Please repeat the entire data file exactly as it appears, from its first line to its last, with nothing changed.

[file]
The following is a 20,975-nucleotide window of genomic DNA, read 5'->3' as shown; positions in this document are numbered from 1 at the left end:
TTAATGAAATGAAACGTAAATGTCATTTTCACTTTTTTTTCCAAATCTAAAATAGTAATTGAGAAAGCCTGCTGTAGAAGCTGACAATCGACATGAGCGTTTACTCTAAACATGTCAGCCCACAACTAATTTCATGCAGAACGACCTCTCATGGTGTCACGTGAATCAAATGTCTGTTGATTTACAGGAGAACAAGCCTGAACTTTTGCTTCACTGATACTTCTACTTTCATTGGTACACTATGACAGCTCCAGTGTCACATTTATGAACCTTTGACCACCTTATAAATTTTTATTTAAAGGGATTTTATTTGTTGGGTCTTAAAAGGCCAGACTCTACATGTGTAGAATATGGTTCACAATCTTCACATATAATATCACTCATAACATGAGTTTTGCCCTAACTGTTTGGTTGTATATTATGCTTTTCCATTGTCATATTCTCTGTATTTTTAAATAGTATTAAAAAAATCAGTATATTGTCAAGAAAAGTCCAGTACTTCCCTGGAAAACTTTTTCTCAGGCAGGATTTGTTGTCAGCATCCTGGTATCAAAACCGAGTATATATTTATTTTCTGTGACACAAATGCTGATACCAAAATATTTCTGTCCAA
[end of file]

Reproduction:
The following is a 20,975-nucleotide window of genomic DNA, read 5'->3' as shown; positions in this document are numbered from 1 at the left end:
TTAATGAAATGAAACGTAAATGTCATTTTCACTTTTTTTTCCAAATCTAAAATAGTAATTGAGAAAGCCTGCTGTAGAAGCTGACAATCGACATGAGCGTTTACTCTAAACATGTCAGCCCACAACTAATTTCATGCAGAACGACCTCTCATGGTGTCACGTGAATCAAATGTCTGTTGATTTACAGGAGAACAAGCCTGAACTTTTGCTTCACTGATACTTCTACTTTCATTGGTACACTATGACAGCTCCAGTGTCACATTTATGAACCTTTGACCACCTTATAAATTTTTATTTAAAGGGATTTTATTTGTTGGGTCTTAAAAGGCCAGACTCTACATGTGTAGAATATGGTTCACAATCTTCACATATAATATCACTCATAACATGAGTTTTGCCCTAACTGTTTGGTTGTATATTATGCTTTTCCATTGTCATATTCTCTGTATTTTTAAATAGTATTAAAAAAATCAGTATATTGTCAAGAAAAGTCCAGTACTTCCCTGGAAAACTTTTTCTCAGGCAGGATTTGTTGTCAGCATCCTGGTATCAAAACCGAGTATATATTTATTTTCTGTGACACAAATGCTGATACCAAAATATTTCTGTCCAA